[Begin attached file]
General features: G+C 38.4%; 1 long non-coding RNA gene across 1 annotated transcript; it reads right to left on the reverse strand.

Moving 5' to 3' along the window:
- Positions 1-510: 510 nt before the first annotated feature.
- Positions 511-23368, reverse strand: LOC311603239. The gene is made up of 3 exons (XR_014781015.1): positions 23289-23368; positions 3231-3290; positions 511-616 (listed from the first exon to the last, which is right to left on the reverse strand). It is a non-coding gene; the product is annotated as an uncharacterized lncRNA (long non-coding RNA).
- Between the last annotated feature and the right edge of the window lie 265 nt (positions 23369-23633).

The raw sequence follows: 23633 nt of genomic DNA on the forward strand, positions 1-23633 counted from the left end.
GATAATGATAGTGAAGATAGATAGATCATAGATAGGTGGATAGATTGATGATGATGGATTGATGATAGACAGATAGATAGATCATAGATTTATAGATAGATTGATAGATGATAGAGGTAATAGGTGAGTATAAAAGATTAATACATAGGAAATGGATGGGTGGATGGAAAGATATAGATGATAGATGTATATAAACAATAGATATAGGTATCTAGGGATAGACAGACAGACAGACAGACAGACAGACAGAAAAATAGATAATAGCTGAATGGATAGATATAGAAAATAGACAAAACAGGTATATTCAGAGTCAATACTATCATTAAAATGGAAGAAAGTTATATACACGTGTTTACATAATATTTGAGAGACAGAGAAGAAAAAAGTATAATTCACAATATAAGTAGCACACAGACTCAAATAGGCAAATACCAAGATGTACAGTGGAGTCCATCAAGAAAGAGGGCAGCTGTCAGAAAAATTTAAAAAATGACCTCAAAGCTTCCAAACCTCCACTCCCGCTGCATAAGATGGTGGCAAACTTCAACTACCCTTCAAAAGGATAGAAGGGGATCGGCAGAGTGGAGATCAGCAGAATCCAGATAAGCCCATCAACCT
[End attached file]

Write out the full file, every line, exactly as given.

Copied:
General features: G+C 38.4%; 1 long non-coding RNA gene across 1 annotated transcript; it reads right to left on the reverse strand.

Moving 5' to 3' along the window:
- Positions 1-510: 510 nt before the first annotated feature.
- Positions 511-23368, reverse strand: LOC311603239. The gene is made up of 3 exons (XR_014781015.1): positions 23289-23368; positions 3231-3290; positions 511-616 (listed from the first exon to the last, which is right to left on the reverse strand). It is a non-coding gene; the product is annotated as an uncharacterized lncRNA (long non-coding RNA).
- Between the last annotated feature and the right edge of the window lie 265 nt (positions 23369-23633).

The raw sequence follows: 23633 nt of genomic DNA on the forward strand, positions 1-23633 counted from the left end.
GATAATGATAGTGAAGATAGATAGATCATAGATAGGTGGATAGATTGATGATGATGGATTGATGATAGACAGATAGATAGATCATAGATTTATAGATAGATTGATAGATGATAGAGGTAATAGGTGAGTATAAAAGATTAATACATAGGAAATGGATGGGTGGATGGAAAGATATAGATGATAGATGTATATAAACAATAGATATAGGTATCTAGGGATAGACAGACAGACAGACAGACAGACAGACAGAAAAATAGATAATAGCTGAATGGATAGATATAGAAAATAGACAAAACAGGTATATTCAGAGTCAATACTATCATTAAAATGGAAGAAAGTTATATACACGTGTTTACATAATATTTGAGAGACAGAGAAGAAAAAAGTATAATTCACAATATAAGTAGCACACAGACTCAAATAGGCAAATACCAAGATGTACAGTGGAGTCCATCAAGAAAGAGGGCAGCTGTCAGAAAAATTTAAAAAATGACCTCAAAGCTTCCAAACCTCCACTCCCGCTGCATAAGATGGTGGCAAACTTCAACTACCCTTCAAAAGGATAGAAGGGGATCGGCAGAGTGGAGATCAGCAGAATCCAGATAAGCCCATCAACCT